Saturday, July 5, 2014

Schmaltz & Gribenes

Liquid Schmaltz

What is Schmaltz you ask?  It's our secret weapon for making things taste great.  Yes, that's right, it's our liquid gold that we add to just about anything; well I do if I want to make the stereotypical Jewish food taste good.  Healthy probably not but anything used in moderation is not bad for you. 

Solidified Schmaltz 

Non-Jewish people may not be familiar with Schmaltz so allow me to give you an analogy. Schmaltz is to the Jew as Lard is to the Gentile.  

Gribenes are the by-product of the culinary masterpiece we call Schmaltz. 




Collect skin and fat from chickens. I usually de-bone chicken thighs and use the meat in another dish and save all the skin and fat. 

As the above picture shows, I placed chicken on sheet pan and froze slightly so I could cut into one inch pieces.

Toss everything in large non-stick frying pan with about a 1/2 cup of water and begin a gentle simmer. 

Once the water and the moisture in the fat and skin have cooked off, crank up heat and brown the fat. 

When the skin is lightly brown and plenty of fat has rendered, toss in lots of onions. (Onions are optional)

Fry it all up and stir every once and a while and scrape bottom of pan. 

Notice how everything is getting golden.

Ah.....all golden brown.  What we have here is Schmaltz and Gribenes which is the byproduct of making Schmaltz. "This picture is not accurate. The Gribenes are much lighter in color. "

Set up a bowl and insert strainer, than layer with cheese cloth.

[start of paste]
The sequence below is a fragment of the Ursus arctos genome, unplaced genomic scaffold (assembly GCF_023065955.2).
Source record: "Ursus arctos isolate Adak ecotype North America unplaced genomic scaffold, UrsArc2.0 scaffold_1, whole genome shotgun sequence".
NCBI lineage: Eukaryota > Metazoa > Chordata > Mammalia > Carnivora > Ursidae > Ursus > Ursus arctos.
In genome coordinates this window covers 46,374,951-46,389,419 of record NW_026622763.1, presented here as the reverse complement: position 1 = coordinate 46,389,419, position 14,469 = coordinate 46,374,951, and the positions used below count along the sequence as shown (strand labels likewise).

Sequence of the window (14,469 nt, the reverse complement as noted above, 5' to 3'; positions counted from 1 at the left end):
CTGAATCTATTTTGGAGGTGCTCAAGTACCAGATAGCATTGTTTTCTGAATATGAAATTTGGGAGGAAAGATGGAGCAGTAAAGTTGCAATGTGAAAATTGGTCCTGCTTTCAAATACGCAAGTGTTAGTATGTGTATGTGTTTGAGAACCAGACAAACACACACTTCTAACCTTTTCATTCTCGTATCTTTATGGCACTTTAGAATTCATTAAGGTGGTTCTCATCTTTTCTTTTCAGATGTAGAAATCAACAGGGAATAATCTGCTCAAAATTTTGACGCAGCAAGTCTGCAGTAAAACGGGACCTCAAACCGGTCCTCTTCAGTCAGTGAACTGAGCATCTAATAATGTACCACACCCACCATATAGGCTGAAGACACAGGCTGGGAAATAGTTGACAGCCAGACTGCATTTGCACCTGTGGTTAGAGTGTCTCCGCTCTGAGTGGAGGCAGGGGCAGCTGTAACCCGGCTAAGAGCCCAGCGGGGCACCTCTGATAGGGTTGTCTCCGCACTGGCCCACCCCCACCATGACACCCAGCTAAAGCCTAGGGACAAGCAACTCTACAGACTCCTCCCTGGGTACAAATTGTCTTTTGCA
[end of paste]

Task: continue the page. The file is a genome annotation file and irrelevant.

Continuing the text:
Strain the liquid gold and reserve the gribenes. The Schmaltz is ready to use. Refrigerate/freeze until you want to use it.  Another technique that's worth mentioning. I will sometimes freeze the gribenes and process to a powder and use in dishes. 

Liquid Gold can be used just like butter.  You can add it to any recipe that calls for fat.  I.E Knish , Latkes, Matzo balls, Potato Kugel, Quiche etc etc......I store my stuff in the freezer and keep adding to the supply. 

The Gribenes can be use in all the above dishes.  I like to freeze them and use a food processor to chop them up like a bacon bits.  



  1. There is an expression in the common tongue describing something as Schmaltzy. That refers to something that "your grandmother would use", like lace doilies on the sofa. It is derived from the fact that thrifty Jewish cooks used to render chicken fat to make cooking oil, nothing was wasted. Sadly it's not something that many cooks bother with today, so schmaltzy is something old, dated or out of time.

    Very characteristic odor and flavor. You can buy nice schmaltz in the freezer section of Publix. I use it or duck fat when I'm doing Sous Vide. I suspect you cannot do authentic Jewish cooking without it. rendered to remove proteins, it keeps forever. Wonderful stuff.

  2. thanks for your comment. Having two grandmothers that cooked a lot and one that spoke Yiddish gave me a unique window into Jewish cooking.